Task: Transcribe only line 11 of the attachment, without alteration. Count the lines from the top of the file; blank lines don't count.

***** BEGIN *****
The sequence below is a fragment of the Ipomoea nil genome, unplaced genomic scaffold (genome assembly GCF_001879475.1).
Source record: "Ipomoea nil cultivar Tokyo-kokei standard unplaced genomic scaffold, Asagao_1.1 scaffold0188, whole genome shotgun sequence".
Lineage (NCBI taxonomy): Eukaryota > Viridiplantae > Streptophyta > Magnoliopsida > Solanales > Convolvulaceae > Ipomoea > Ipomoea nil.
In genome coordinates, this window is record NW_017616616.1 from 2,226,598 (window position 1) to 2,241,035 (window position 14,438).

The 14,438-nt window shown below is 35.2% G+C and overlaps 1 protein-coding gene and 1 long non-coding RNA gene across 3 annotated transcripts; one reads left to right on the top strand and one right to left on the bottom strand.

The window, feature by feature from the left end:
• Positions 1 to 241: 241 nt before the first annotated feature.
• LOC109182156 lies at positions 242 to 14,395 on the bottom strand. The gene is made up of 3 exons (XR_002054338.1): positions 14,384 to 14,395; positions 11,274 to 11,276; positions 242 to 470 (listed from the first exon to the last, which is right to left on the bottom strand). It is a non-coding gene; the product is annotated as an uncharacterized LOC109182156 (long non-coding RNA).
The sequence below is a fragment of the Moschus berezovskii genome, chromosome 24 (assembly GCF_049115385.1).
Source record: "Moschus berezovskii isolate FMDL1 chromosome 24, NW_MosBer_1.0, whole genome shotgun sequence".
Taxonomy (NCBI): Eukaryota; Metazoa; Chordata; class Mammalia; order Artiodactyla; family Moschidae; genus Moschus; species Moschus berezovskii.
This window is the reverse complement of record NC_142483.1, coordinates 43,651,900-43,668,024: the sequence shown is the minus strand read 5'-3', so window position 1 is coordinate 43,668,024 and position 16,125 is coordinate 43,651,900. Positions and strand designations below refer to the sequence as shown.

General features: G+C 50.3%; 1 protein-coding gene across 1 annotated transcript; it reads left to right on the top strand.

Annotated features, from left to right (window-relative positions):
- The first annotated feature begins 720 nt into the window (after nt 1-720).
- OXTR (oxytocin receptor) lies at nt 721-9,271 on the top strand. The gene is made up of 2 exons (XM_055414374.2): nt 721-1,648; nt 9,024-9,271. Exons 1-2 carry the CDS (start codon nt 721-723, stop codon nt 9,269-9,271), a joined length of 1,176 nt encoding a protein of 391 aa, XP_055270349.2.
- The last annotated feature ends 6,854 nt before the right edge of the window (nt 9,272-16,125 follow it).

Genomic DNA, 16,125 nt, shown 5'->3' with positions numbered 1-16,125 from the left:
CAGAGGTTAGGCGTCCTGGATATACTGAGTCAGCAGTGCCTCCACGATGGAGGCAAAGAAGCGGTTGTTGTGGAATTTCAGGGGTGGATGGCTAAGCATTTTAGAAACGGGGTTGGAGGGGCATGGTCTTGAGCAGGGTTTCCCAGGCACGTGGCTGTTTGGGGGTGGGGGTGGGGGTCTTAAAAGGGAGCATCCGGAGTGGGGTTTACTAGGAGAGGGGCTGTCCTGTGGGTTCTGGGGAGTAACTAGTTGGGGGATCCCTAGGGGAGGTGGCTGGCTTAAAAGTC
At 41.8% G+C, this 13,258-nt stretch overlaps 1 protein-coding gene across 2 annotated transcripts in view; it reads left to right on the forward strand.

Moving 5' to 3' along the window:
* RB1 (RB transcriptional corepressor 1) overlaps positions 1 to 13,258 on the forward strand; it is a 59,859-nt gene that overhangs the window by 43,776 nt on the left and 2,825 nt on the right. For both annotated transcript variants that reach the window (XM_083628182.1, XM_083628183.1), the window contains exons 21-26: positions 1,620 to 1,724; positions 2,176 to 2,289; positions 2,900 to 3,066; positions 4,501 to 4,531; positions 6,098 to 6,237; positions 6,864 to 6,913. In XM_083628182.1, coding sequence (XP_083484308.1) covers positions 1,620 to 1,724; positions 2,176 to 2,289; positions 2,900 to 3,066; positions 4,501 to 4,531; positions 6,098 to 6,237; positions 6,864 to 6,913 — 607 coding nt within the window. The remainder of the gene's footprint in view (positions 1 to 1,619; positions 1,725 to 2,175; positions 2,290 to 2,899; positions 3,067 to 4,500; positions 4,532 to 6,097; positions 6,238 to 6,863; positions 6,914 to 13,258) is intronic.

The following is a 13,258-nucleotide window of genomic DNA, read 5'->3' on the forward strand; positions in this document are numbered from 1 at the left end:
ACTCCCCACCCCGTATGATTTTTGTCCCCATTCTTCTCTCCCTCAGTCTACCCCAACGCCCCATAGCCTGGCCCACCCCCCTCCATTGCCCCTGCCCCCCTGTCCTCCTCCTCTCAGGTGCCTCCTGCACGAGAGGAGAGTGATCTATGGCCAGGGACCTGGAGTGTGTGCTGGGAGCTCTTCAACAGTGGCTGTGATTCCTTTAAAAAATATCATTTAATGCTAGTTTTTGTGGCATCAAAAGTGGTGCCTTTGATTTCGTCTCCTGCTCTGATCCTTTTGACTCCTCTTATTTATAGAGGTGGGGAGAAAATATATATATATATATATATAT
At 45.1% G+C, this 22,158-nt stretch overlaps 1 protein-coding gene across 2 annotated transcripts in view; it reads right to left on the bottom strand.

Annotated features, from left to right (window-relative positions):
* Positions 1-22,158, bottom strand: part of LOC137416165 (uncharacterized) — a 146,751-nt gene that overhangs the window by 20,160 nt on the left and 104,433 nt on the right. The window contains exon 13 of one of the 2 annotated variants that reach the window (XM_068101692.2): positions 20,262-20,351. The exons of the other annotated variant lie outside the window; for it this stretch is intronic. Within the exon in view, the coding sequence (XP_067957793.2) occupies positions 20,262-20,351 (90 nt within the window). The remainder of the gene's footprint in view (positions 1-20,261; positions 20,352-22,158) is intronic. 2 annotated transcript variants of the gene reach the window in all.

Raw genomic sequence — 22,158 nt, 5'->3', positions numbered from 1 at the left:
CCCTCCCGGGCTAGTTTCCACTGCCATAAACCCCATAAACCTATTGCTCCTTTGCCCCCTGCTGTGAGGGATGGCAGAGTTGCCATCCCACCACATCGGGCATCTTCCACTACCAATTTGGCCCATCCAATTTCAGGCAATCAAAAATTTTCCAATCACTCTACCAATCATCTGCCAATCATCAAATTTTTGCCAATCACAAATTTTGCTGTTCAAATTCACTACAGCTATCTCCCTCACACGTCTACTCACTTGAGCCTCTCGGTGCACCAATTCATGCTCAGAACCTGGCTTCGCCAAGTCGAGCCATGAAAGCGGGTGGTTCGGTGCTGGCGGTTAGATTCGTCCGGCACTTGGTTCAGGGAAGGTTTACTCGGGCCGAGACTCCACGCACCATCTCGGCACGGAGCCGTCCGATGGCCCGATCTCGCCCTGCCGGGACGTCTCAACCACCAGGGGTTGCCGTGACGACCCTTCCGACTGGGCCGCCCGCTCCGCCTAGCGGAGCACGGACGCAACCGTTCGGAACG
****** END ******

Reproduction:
Taxonomy (NCBI): Eukaryota; Metazoa; Chordata; class Mammalia; order Artiodactyla; family Moschidae; genus Moschus; species Moschus berezovskii.